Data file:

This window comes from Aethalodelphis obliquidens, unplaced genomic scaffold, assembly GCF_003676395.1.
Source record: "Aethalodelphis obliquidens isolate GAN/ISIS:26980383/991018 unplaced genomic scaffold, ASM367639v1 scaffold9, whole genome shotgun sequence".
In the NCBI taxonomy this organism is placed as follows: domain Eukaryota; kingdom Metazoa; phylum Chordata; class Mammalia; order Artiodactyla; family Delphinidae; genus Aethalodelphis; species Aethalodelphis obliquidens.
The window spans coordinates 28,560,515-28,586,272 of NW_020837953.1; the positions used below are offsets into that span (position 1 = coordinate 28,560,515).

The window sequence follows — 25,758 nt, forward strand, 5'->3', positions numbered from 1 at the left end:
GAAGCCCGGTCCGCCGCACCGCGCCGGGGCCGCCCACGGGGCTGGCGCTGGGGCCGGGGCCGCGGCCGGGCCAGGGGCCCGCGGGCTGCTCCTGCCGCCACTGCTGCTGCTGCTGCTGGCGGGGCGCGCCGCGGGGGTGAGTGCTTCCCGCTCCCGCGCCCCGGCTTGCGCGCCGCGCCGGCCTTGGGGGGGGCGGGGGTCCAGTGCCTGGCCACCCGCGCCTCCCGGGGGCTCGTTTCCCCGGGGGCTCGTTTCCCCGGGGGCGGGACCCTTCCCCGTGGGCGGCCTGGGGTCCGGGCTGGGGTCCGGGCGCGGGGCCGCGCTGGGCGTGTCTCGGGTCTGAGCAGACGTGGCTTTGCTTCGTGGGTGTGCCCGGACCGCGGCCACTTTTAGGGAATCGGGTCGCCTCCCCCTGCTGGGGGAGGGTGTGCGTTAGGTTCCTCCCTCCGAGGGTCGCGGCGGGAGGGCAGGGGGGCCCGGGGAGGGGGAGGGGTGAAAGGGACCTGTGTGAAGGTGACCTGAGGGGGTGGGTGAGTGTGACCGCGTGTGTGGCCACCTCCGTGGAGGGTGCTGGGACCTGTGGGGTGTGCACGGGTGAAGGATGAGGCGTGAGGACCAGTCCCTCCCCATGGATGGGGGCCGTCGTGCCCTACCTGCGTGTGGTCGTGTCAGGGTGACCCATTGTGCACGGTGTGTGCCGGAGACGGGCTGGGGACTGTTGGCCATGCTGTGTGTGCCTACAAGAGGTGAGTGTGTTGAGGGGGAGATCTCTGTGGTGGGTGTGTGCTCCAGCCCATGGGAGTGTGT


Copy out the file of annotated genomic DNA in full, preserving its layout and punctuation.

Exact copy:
This window comes from Aethalodelphis obliquidens, unplaced genomic scaffold, assembly GCF_003676395.1.
Source record: "Aethalodelphis obliquidens isolate GAN/ISIS:26980383/991018 unplaced genomic scaffold, ASM367639v1 scaffold9, whole genome shotgun sequence".
In the NCBI taxonomy this organism is placed as follows: domain Eukaryota; kingdom Metazoa; phylum Chordata; class Mammalia; order Artiodactyla; family Delphinidae; genus Aethalodelphis; species Aethalodelphis obliquidens.
The window spans coordinates 28,560,515-28,586,272 of NW_020837953.1; the positions used below are offsets into that span (position 1 = coordinate 28,560,515).

The window sequence follows — 25,758 nt, forward strand, 5'->3', positions numbered from 1 at the left end:
GAAGCCCGGTCCGCCGCACCGCGCCGGGGCCGCCCACGGGGCTGGCGCTGGGGCCGGGGCCGCGGCCGGGCCAGGGGCCCGCGGGCTGCTCCTGCCGCCACTGCTGCTGCTGCTGCTGGCGGGGCGCGCCGCGGGGGTGAGTGCTTCCCGCTCCCGCGCCCCGGCTTGCGCGCCGCGCCGGCCTTGGGGGGGGCGGGGGTCCAGTGCCTGGCCACCCGCGCCTCCCGGGGGCTCGTTTCCCCGGGGGCTCGTTTCCCCGGGGGCGGGACCCTTCCCCGTGGGCGGCCTGGGGTCCGGGCTGGGGTCCGGGCGCGGGGCCGCGCTGGGCGTGTCTCGGGTCTGAGCAGACGTGGCTTTGCTTCGTGGGTGTGCCCGGACCGCGGCCACTTTTAGGGAATCGGGTCGCCTCCCCCTGCTGGGGGAGGGTGTGCGTTAGGTTCCTCCCTCCGAGGGTCGCGGCGGGAGGGCAGGGGGGCCCGGGGAGGGGGAGGGGTGAAAGGGACCTGTGTGAAGGTGACCTGAGGGGGTGGGTGAGTGTGACCGCGTGTGTGGCCACCTCCGTGGAGGGTGCTGGGACCTGTGGGGTGTGCACGGGTGAAGGATGAGGCGTGAGGACCAGTCCCTCCCCATGGATGGGGGCCGTCGTGCCCTACCTGCGTGTGGTCGTGTCAGGGTGACCCATTGTGCACGGTGTGTGCCGGAGACGGGCTGGGGACTGTTGGCCATGCTGTGTGTGCCTACAAGAGGTGAGTGTGTTGAGGGGGAGATCTCTGTGGTGGGTGTGTGCTCCAGCCCATGGGAGTGTGT